Starting July 18, the city will accept applications from collectives to come up to code. They will be considered on a case-by-case basis. If a club submits an application with an address outside of acceptable zoning, it gets denied. But collectives will have the option of relocating within a 90-day window to come into compliance.
Angelique Gaeta, an assistant city manager, is working on a FAQ page to post online, with links to applications through both the city manager’s office, which governs how a club is run, and the planning department, which governs where a club may set up shop. The city promises a grace period before it sics the cops on anyone. But it’s not expected to be as complacent as it has been with code enforcement to date, and city officials have taken umbrage to the “de facto ban” claim.
“Considering they’re all operating illegally now (by federal law) and we allow them to exist, I’d say that’s not accurate,” Reed says. “We’re talking about hundreds of potential locations.”
By comparison, Oakland has eight collectives, San Francisco a couple dozen and Richmond three. Reed expects dozens of clubs to survive in San Jose.
James Anthony, a cannabis lobbyist, calls that estimate disingenuous. “That’s clearly not enough for a city as big as San Jose,” he says. “The demand is there. Closing all those collectives will only push it back to the black market.”
Monday evening, a couple miles away from the War Room, William Refuerzo III, 63, mans a table kitty-corner from City Hall. He’s been at the intersection since sunrise wearing a green pot-leaf shirt and a camo hat, camped out in his dinged-up wheelchair, collecting signatures and telling passers-by how cannabis gave him better range of motion after a motorcycle wipe-out on Mt. Hamilton crippled his legs.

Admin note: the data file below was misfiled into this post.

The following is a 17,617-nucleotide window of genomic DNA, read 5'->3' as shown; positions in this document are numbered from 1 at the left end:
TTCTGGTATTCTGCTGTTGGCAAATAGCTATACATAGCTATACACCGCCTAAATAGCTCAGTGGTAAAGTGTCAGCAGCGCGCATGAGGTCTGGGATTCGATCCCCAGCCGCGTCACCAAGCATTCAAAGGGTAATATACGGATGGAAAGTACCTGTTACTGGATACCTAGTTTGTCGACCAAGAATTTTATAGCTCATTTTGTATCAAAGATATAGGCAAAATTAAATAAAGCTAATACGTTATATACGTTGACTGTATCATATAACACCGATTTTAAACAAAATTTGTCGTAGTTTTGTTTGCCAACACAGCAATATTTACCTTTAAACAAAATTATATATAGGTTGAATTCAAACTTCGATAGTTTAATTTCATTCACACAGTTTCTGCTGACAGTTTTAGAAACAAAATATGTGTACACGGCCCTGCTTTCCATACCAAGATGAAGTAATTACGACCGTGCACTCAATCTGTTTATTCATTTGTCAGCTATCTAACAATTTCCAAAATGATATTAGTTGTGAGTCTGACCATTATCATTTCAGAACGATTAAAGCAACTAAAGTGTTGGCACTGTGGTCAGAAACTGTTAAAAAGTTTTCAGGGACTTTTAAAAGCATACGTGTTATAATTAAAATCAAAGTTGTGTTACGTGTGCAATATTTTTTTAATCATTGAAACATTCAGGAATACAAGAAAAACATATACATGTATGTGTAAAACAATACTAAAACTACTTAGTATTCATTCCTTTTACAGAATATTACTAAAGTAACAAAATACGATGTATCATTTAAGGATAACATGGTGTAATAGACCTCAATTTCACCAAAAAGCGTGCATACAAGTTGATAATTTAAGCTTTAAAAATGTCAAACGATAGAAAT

“I can still barely walk, but at least I can stand,” Refuerzo says, hoisting himself up to prove it. “Doctors said I wasn’t even supposed to do that.”
A cannabis club patient for the past dozen years, he takes issue with the new rules for many of the same reasons as his fellow signature-gatherers—the limits on location and across-the-board changes to cultivation and production. But he also calls the ordinance an invasion of privacy because it asks dispensaries to hand over patients’ names to the city.
“Listen, a lot of us have a personal reason to be out here, asking for support,” Refuerzo says. “That’s one of mine. But I’m here for all those other reasons people bring to the table. I ask people, ‘Where will you get your medicine if your club shuts down?’ They tell me, ‘It’s back to the streets, brother.’”